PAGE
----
Written by Vivian Lei
Intranasal ketamine is noninferior to intranasal fentanyl for pain associated with pediatric extremity injuries. However, there is a higher risk of minor adverse events.
Why does this matter?
Intranasal medication administration is fast, simple, and effective. Sub-dissociative ketamine is an opioid sparing alternative for pain management and can be a helpful addition to our toolkit for pediatric patients. This trial sought to determine whether intranasal sub-dissociative ketamine is noninferior to intranasal fentanyl for the treatment of acute pain associated with traumatic limb injuries in children who were not routinely administered ibuprofen or acetaminophen.
PRIME time to insufflate ketamine
In this emergency department-based RCT, the Pain Reduction with Intranasal Medications for Extremity Injuries (PRIME) trial, 90 children were randomized to receive intranasal ketamine (1.5 mg/kg) or intranasal fentanyl (2 mcg/kg). At 30 minutes after medication administration, the mean visual analog scale reduction was 30.6 mm (95% CI 25.4 mm – 35.8 mm) for children that received ketamine, and 31.9 mm (95% CI 26.6 mm – 37.2 mm) for children that received fentanyl. There were no significant differences observed in sedation scores, mean capnometry values, vital signs, or need for additional rescue analgesia between the two groups. There were more adverse events in the ketamine group (77% vs. 31%, RR 2.5 with 95% CI of 1.5 – 4.0), most commonly dizziness, drowsiness, and unpleasant taste. However, all adverse events were minor and transient. This study, therefore, shows that the use of intranasal ketamine is effective analgesia that is noninferior to fentanyl in children with acute extremity injuries.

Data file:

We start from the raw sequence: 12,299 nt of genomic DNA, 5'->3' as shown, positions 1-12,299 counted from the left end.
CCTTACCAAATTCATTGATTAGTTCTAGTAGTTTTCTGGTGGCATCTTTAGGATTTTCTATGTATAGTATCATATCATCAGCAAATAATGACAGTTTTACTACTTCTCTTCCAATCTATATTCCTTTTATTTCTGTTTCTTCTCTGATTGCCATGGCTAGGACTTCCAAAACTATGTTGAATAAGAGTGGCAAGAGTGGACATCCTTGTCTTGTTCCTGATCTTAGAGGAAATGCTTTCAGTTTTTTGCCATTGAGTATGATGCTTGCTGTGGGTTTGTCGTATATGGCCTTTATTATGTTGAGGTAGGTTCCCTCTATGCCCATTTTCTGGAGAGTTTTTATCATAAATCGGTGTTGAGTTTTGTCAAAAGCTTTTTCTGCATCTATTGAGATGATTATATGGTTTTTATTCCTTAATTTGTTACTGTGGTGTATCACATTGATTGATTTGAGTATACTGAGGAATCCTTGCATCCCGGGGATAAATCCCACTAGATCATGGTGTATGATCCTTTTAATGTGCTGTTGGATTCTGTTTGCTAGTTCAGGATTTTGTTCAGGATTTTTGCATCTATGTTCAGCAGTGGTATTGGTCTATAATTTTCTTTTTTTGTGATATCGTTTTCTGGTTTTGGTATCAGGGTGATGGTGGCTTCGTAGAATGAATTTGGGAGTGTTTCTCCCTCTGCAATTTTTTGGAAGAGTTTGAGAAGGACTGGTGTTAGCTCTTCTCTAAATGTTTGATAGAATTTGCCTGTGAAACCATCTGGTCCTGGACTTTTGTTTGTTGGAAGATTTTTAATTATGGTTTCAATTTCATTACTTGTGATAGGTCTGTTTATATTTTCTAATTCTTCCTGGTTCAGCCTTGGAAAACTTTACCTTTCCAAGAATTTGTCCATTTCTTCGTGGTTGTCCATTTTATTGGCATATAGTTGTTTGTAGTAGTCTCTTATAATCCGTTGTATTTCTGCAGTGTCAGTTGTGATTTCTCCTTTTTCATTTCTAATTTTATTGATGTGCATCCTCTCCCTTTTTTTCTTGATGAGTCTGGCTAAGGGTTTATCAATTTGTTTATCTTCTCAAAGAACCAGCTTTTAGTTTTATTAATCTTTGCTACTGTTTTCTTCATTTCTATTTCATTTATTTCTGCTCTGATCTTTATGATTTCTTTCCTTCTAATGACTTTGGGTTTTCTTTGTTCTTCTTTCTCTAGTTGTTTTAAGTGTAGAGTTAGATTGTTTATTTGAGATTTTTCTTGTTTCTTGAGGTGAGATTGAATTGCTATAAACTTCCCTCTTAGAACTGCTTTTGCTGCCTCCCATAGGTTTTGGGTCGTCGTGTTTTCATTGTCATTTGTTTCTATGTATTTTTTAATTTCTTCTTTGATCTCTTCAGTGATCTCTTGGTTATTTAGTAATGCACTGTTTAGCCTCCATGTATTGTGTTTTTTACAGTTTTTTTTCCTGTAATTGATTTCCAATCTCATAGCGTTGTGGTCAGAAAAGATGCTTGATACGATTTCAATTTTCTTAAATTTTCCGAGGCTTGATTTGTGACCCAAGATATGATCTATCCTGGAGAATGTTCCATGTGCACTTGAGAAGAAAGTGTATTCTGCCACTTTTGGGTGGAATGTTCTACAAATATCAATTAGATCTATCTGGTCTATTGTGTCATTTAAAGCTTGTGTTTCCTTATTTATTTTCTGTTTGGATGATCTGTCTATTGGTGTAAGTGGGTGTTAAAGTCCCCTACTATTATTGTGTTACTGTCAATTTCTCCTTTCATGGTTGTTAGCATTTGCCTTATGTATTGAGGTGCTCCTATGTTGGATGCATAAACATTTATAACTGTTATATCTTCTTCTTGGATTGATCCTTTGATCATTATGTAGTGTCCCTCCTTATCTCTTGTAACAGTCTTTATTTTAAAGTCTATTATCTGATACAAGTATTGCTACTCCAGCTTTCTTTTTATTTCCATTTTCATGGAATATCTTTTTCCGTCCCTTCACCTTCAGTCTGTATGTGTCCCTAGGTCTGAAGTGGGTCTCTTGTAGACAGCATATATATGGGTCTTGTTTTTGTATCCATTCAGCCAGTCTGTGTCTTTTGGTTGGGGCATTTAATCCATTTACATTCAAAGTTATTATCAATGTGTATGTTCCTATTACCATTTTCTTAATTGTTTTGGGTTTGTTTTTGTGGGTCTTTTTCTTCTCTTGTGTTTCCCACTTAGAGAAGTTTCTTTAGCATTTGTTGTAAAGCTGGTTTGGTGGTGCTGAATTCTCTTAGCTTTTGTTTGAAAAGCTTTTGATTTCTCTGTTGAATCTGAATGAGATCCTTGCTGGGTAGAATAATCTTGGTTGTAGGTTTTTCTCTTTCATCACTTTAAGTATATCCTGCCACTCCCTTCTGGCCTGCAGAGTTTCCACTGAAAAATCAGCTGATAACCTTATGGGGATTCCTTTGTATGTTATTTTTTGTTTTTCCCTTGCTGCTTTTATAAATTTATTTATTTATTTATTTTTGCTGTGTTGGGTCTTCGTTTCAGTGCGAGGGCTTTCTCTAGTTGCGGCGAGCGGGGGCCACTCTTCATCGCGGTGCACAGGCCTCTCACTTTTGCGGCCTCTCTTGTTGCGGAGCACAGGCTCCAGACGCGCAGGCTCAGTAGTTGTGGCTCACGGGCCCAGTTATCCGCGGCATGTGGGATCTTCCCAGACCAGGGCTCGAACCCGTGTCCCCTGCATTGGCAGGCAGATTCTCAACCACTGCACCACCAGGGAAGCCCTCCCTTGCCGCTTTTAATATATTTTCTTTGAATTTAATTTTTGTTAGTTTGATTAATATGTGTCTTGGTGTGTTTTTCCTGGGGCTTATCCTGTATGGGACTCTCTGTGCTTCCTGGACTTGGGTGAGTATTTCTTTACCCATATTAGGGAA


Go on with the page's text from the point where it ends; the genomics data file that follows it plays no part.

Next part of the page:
Effect of Intranasal Ketamine vs Fentanyl on Pain Reduction for Extremity Injuries in Children: The PRIME Randomized Clinical Trial. JAMA Pediatr. 2018 Dec 28. doi: 10.1001/jamapediatrics.2018.4582. [Epub ahead of print]
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Reviewed by Clay Smith